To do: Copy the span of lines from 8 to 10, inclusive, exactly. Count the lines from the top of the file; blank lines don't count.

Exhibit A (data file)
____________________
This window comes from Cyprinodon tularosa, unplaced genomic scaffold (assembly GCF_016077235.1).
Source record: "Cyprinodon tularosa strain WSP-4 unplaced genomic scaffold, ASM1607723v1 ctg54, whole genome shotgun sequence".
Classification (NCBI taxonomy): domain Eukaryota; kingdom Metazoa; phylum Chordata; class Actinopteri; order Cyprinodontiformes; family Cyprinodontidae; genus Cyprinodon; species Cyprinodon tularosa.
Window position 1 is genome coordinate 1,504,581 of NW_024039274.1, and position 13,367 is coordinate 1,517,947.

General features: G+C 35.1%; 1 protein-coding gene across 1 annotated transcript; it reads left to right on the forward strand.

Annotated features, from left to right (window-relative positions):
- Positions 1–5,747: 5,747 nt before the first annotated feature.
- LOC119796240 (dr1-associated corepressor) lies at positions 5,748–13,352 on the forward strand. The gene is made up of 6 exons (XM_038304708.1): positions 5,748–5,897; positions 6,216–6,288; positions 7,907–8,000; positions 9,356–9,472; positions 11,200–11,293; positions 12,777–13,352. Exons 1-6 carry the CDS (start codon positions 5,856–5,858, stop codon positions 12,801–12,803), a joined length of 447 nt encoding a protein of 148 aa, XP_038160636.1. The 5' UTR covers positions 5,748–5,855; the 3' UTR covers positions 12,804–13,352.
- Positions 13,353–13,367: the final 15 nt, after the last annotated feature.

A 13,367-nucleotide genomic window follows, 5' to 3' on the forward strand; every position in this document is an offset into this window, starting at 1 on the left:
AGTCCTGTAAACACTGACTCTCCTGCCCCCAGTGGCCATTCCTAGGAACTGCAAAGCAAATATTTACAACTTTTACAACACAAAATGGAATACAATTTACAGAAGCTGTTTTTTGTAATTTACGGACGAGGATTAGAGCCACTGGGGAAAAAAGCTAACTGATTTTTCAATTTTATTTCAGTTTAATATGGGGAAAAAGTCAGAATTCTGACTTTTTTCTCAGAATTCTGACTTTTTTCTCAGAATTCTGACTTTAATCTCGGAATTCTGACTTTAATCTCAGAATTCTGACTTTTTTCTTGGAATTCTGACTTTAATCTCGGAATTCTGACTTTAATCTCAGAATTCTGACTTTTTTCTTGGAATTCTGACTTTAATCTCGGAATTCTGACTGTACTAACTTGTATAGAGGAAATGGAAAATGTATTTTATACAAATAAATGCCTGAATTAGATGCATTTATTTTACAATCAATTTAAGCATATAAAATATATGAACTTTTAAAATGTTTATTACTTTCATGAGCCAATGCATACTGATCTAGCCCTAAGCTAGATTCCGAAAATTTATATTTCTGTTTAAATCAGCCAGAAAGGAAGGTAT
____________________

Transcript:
- LOC119796240 (dr1-associated corepressor) lies at positions 5,748–13,352 on the forward strand. The gene is made up of 6 exons (XM_038304708.1): positions 5,748–5,897; positions 6,216–6,288; positions 7,907–8,000; positions 9,356–9,472; positions 11,200–11,293; positions 12,777–13,352. Exons 1-6 carry the CDS (start codon positions 5,856–5,858, stop codon positions 12,801–12,803), a joined length of 447 nt encoding a protein of 148 aa, XP_038160636.1. The 5' UTR covers positions 5,748–5,855; the 3' UTR covers positions 12,804–13,352.
- Positions 13,353–13,367: the final 15 nt, after the last annotated feature.

A 13,367-nucleotide genomic window follows, 5' to 3' on the forward strand; every position in this document is an offset into this window, starting at 1 on the left: